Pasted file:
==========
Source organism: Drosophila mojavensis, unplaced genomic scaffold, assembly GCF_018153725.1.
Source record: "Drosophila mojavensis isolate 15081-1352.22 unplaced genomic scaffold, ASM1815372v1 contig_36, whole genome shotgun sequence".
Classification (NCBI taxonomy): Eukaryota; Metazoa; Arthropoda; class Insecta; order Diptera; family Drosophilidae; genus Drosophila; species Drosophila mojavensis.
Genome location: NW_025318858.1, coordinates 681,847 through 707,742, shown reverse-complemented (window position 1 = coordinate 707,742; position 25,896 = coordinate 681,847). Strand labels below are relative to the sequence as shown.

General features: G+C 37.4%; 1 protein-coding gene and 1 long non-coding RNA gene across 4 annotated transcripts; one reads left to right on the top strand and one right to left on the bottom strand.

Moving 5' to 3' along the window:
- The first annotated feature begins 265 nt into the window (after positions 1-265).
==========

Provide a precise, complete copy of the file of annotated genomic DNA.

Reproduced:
Source organism: Drosophila mojavensis, unplaced genomic scaffold, assembly GCF_018153725.1.
Source record: "Drosophila mojavensis isolate 15081-1352.22 unplaced genomic scaffold, ASM1815372v1 contig_36, whole genome shotgun sequence".
Classification (NCBI taxonomy): Eukaryota; Metazoa; Arthropoda; class Insecta; order Diptera; family Drosophilidae; genus Drosophila; species Drosophila mojavensis.
Genome location: NW_025318858.1, coordinates 681,847 through 707,742, shown reverse-complemented (window position 1 = coordinate 707,742; position 25,896 = coordinate 681,847). Strand labels below are relative to the sequence as shown.

General features: G+C 37.4%; 1 protein-coding gene and 1 long non-coding RNA gene across 4 annotated transcripts; one reads left to right on the top strand and one right to left on the bottom strand.

Moving 5' to 3' along the window:
- The first annotated feature begins 265 nt into the window (after positions 1-265).